48. Dietz DD, Leininger JR, Rauckman EJ, Thompson MB, Chapin RE, et al.(1991). Toxicity studies of acetone administered in the drinking water of rodents. Fundam Appl Toxicol 17(2):347-60.
  49. World Health Organisation (1989b) Mercury Evironmental Health Criteria 86 ISBN 9241542861
  50. ASTDR (2000) Toxicological profile for cadmium. Agency for Toxic Substances and Disease Registry
  51. Goyer, R.A (1996) Toxic effects of metals. In Casarett and Doull’s Toxicology. The Basic Science of Poisons, Fifth Edition, Klaassen,C.D.[Ed] Mc.Graw Hill Health Professions Division, ISBN0071054766
  52. Ratcliffe H.E,Swanson G.M, Fisher L.J (1996) Human exposure to mercury:a critical assessment on the evidence of adverse effects. Journal of Toxicology and Environmental Health 49:221-270
  53. UNEP(2002)GlobalMercuryAssessment,UnitedNationsEnvironmentalProgramme(UNEP)Chemicals,Geneva,Switzerland.www.unep.org/gc/gc22/Document/UNEP-GC22-INF3.pdf
  54. Mahaffey K.R,Clicknerr RP, Budorrow C.C (2004) Blood Organic Mercury and Dietary Mercury Intake: National Health and Nutrition Examination Survey,1999 and 2000. Environmental Health Prespectives 112(5):562-570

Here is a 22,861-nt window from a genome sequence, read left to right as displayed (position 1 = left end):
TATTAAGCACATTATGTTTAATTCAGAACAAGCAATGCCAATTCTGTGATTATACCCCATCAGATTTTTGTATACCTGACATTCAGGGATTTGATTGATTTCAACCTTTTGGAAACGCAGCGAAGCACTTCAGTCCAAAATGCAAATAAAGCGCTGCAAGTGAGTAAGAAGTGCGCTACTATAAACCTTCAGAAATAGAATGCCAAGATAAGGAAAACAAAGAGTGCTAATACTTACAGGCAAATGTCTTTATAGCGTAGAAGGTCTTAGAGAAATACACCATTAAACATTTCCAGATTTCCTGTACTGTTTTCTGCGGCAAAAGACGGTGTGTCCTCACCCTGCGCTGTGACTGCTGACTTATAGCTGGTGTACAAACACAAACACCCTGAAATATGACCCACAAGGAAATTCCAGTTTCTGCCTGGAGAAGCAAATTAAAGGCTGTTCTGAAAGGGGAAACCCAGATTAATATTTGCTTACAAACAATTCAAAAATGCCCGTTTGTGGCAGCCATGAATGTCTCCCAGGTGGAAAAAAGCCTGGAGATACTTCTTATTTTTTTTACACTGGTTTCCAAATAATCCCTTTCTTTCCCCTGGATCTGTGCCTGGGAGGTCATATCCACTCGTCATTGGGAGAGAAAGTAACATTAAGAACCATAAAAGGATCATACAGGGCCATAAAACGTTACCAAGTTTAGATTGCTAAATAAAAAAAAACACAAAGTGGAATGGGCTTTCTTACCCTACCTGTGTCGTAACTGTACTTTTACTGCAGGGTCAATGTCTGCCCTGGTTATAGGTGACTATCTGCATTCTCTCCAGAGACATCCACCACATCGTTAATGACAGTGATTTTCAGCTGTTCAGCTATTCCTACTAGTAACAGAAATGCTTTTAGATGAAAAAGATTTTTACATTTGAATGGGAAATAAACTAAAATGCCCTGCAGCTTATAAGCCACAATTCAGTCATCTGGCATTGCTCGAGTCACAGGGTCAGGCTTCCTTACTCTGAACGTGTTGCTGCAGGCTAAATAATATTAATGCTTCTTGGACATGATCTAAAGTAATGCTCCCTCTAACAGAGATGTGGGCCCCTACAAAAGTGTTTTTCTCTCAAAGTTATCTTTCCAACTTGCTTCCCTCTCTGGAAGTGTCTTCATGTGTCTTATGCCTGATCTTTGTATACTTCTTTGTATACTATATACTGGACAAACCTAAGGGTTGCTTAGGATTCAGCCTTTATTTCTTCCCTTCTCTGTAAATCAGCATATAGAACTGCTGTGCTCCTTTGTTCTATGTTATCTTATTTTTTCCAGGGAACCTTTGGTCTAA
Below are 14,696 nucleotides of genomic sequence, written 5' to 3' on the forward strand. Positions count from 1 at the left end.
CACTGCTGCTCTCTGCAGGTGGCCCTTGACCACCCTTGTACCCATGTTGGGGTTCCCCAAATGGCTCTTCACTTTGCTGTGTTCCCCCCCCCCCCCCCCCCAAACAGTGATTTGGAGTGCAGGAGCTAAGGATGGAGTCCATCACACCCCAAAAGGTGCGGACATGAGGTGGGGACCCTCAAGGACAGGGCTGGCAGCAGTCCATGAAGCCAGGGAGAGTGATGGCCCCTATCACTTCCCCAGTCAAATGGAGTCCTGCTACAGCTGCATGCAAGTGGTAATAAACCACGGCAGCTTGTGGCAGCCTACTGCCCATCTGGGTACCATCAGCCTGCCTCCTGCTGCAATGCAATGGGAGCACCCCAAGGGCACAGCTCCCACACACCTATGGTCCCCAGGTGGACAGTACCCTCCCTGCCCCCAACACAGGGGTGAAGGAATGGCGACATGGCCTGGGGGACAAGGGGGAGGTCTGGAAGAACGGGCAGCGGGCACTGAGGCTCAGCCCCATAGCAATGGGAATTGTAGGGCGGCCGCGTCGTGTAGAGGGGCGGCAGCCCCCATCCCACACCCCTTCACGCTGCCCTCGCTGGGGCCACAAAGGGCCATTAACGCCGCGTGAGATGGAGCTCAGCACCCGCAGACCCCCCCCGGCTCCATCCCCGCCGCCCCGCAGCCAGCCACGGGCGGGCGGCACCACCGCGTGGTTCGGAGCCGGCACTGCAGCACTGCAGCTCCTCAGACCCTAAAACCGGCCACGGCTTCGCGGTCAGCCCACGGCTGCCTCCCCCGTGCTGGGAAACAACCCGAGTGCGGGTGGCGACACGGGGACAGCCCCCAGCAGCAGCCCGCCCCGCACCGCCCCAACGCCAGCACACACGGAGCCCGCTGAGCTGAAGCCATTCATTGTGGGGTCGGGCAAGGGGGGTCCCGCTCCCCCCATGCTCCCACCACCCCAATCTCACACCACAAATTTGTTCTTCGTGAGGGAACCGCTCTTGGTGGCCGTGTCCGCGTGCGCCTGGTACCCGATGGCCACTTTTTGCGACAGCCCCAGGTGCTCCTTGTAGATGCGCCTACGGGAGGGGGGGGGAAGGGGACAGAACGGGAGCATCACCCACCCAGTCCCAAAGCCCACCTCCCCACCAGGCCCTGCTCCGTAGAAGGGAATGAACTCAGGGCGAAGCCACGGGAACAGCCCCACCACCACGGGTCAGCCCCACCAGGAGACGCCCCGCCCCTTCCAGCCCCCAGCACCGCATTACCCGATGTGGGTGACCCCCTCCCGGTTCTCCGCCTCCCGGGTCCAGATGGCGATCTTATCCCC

55. Laboratory fire caused by the solvent hexane [Massachusetts Institute of Technology] . web.mit.edu/newsoffice/1998/fire-1028.html
  56. Fighting lab fires. pubs.acs.org/cen/news/83/i21/8321ohio.html
  57. Fire damages chemistry lab. newsoffice.mit.edu/1998/fire-1028
  58. Something Went Wrong in CHEM 242 Class. pgfdpio.blogspot.com/2011/09/university-of-maryland-chemical.html
  59. Prevention of reactive chemical explosion. www.epa.gov/osweroe1/docs/chem/chiefinl.pdf.
  60. Checklist for the prevention of accidents in laboratories. osha.europa.eu/en/publications/e-facts/efact20.
  61. How can I prevent laboratory accidents? science.widener.edu/svb/olcc_safety/papers/benedict.pdf
  62. Peroxide explosion injures campus researcher. www.ehs.uci.edu/salerts/Lesson%20Learned_Peroxide.pdf

         Indexed in

pubhub   CGS   indexcoop   j-gate   DOAJ   Google_Scholar_logo

       Total Visitors

SciDoc Counter

Get in Touch

SciDoc Publishers
16192 Coastal Highway
Lewes, Delaware 19958
Tel :+1-(302)-703-1005
Fax :+1-(302)-351-7355
Email: contact.scidoc@scidoc.org


Creative Commons License
SciDoc Publishers is licensed under a Creative Commons Attribution 4.0 International License.